7) If you're traveling alone, or with a buddy or two, you can score a great deal staying at a hostel -- without necessarily having to join the backpacker and bunk-bed lifestyle you might associate with this budget-lodging option. Many hostels offer more private, hotel-like accommodations these days. Hostelz.com offers nearly 50,000 listings in more than 9,300 cities, and includes reviews from professional and real travelers.

8) JetSetter.com is our favorite private-sale site for luxury-hotel deals. In general, these kinds of sites offer invited members exclusive access to deep discounts for a limited time, and they work best if you're flexible about where you want to travel. JetSetter can have 15 to 30 of these "flash sales" available at once – more than similar sites, which usually offer just a handful at a time -- and can save you up to 50% off published rates. The sales typically last seven to ten days, or until they sell out. And here's your invite to join, from friends at Kiplinger.com: http://www.jetsetter.com/register/promo/kiplingers.



At CruiseCompete.com, more than 300 travel agents vie to give you the lowest prices for dates, ports and ships you specify, whether you're booking well in advance or at the eleventh hour. You provide an e-mail address and they send you their best offers. Plus, the site has live agents available to guide you through the process through a live chat or by phone.

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10) DealBase.com has collected more than 90,000 hotel and flight deals worldwide that are easily searchable. But what this site is best for is its "Deal Analyzer." Hotels often create promotional offers that include, for example, continental breakfasts or some other add-ons along with the room. DealBase.com will dissect these packages and let you know whether or not they're good values by telling you how much you'd really save. If you find that an offer is in fact a good value, click the "Get This Deal" button, and DealBase will redirect you to the site where you can purchase it.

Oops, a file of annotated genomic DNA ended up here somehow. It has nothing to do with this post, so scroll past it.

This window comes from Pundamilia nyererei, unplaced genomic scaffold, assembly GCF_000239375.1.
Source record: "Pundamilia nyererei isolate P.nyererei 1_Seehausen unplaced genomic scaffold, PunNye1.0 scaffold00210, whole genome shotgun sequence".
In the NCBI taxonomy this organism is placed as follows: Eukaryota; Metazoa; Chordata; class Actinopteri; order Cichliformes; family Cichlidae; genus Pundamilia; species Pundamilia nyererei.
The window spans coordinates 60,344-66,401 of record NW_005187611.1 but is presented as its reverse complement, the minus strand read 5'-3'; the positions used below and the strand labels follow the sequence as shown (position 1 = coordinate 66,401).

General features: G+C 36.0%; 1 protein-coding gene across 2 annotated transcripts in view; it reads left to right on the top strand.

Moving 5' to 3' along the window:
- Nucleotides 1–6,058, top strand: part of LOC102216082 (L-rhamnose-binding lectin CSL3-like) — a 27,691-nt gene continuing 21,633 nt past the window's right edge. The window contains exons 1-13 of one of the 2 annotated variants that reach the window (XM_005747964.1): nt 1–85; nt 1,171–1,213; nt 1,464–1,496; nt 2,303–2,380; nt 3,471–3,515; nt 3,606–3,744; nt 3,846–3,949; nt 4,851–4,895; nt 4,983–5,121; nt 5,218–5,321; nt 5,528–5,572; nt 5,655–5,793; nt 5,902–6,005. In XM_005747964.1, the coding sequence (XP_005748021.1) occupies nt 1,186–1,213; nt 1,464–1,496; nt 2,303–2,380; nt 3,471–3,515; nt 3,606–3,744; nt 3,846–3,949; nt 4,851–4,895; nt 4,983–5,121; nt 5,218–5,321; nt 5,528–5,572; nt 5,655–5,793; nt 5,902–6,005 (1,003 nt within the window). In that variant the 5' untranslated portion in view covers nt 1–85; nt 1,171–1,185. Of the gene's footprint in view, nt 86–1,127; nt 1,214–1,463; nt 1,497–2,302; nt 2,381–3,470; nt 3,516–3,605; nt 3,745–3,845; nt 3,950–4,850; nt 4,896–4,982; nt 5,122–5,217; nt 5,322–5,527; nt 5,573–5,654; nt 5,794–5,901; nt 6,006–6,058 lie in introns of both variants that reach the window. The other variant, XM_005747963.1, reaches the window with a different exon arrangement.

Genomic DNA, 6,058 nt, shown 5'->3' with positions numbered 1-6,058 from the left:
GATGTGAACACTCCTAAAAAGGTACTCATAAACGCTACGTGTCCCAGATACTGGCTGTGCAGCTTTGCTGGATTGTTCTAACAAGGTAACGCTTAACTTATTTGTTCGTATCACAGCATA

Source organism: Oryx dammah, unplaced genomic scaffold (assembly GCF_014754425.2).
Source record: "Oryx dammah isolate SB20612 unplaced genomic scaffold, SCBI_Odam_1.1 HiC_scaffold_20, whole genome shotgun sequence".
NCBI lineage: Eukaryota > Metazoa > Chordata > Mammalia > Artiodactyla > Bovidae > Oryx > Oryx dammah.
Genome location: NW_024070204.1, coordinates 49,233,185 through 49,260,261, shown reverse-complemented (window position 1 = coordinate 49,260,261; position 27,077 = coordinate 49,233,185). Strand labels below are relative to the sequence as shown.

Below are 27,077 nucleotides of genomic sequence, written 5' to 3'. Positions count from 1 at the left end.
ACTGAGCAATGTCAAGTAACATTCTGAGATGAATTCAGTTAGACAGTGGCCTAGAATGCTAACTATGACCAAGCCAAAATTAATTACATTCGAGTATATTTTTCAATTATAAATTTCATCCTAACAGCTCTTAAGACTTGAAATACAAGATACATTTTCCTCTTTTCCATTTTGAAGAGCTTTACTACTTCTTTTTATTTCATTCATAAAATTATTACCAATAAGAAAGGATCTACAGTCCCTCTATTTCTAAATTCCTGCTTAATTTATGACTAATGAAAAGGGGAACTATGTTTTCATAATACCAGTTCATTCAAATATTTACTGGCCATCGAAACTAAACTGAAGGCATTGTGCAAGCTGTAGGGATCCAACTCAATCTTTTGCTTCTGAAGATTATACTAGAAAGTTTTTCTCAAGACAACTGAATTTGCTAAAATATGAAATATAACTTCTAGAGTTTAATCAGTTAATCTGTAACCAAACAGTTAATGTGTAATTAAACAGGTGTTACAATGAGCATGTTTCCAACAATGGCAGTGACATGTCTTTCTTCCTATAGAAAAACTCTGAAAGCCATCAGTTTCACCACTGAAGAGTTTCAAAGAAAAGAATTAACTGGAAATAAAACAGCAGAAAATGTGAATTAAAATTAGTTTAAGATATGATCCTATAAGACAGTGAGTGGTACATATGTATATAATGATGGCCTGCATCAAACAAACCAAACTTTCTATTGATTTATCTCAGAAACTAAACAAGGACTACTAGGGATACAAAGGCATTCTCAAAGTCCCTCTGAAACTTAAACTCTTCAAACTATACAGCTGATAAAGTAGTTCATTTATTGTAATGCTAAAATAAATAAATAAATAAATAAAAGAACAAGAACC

Hotwire.com often offers the best published deals on cars by collecting rates from its eight rental car company partners, including Avis, Budget and Enterprise.

The site also offers "hot rates" from rental companies that won't be identified until after you've paid. With rental cars, the risk in taking the blind-booking approach is minimal: A minivan is a minivan, no matter which company provides it. (You can also head back to Priceline.com to try bidding for a better bargain on your rental car.)


12) Currency conversion.

Check XE.com for reliable, mid-market exchange rates. Along with an easy-to-read grid of conversion rates on the homepage and a host of other tools, this site offers calculators for travel expenses, credit-card charges and, obviously, currency conversions.

13) Eurail. Trains are often the fastest and cheapest way to travel within and between European countries. Our favorite American Web site for checking timetables and booking tickets on European train lines is RailEurope.com. But you might be able to catch better deals directly from European railways' sites, if you don't get lost in translation.

14) Seating. At some airlines, better seats come at a price. SeatGuru.com flags the seats that cost an extra fee, as well as those that have the most (or least) legroom and recline.

15) Travel insurance. You never know when an emergency situation will spoil your travel plans. Buying travel insurance from agencies and travel providers, such as cruise lines, is usually a crummy deal because of price markups and restrictions on filing claims. At InsureMyTrip.com, you can compare plans and prices from multiple insurance providers with just one search and narrow your search results by specifying the kind of coverage you need.